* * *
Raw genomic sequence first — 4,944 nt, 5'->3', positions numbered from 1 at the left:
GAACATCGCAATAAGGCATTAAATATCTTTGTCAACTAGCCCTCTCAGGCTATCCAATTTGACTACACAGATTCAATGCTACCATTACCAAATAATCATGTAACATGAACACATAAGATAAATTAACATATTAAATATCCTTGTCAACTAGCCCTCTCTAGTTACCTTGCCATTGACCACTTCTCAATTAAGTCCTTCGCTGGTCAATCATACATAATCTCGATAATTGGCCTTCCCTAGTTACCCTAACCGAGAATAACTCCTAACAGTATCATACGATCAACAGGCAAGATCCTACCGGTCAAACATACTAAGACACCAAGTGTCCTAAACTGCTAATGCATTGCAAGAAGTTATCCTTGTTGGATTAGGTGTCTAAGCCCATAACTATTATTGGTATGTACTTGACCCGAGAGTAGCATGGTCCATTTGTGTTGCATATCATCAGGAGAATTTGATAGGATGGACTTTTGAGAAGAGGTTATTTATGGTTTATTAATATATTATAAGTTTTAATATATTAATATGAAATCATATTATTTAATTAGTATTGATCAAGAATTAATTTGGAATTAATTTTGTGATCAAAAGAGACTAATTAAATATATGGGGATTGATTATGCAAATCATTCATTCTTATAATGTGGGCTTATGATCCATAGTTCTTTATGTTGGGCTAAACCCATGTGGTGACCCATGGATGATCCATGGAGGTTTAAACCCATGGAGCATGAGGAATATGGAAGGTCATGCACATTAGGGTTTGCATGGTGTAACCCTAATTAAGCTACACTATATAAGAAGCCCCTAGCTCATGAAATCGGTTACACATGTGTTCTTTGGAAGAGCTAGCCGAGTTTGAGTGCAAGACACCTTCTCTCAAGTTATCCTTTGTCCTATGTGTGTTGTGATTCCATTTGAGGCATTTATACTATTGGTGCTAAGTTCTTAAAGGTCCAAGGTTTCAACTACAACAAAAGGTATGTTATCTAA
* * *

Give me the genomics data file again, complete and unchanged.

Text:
Raw genomic sequence first — 4,944 nt, 5'->3', positions numbered from 1 at the left:
GAACATCGCAATAAGGCATTAAATATCTTTGTCAACTAGCCCTCTCAGGCTATCCAATTTGACTACACAGATTCAATGCTACCATTACCAAATAATCATGTAACATGAACACATAAGATAAATTAACATATTAAATATCCTTGTCAACTAGCCCTCTCTAGTTACCTTGCCATTGACCACTTCTCAATTAAGTCCTTCGCTGGTCAATCATACATAATCTCGATAATTGGCCTTCCCTAGTTACCCTAACCGAGAATAACTCCTAACAGTATCATACGATCAACAGGCAAGATCCTACCGGTCAAACATACTAAGACACCAAGTGTCCTAAACTGCTAATGCATTGCAAGAAGTTATCCTTGTTGGATTAGGTGTCTAAGCCCATAACTATTATTGGTATGTACTTGACCCGAGAGTAGCATGGTCCATTTGTGTTGCATATCATCAGGAGAATTTGATAGGATGGACTTTTGAGAAGAGGTTATTTATGGTTTATTAATATATTATAAGTTTTAATATATTAATATGAAATCATATTATTTAATTAGTATTGATCAAGAATTAATTTGGAATTAATTTTGTGATCAAAAGAGACTAATTAAATATATGGGGATTGATTATGCAAATCATTCATTCTTATAATGTGGGCTTATGATCCATAGTTCTTTATGTTGGGCTAAACCCATGTGGTGACCCATGGATGATCCATGGAGGTTTAAACCCATGGAGCATGAGGAATATGGAAGGTCATGCACATTAGGGTTTGCATGGTGTAACCCTAATTAAGCTACACTATATAAGAAGCCCCTAGCTCATGAAATCGGTTACACATGTGTTCTTTGGAAGAGCTAGCCGAGTTTGAGTGCAAGACACCTTCTCTCAAGTTATCCTTTGTCCTATGTGTGTTGTGATTCCATTTGAGGCATTTATACTATTGGTGCTAAGTTCTTAAAGGTCCAAGGTTTCAACTACAACAAAAGGTATGTTATCTAA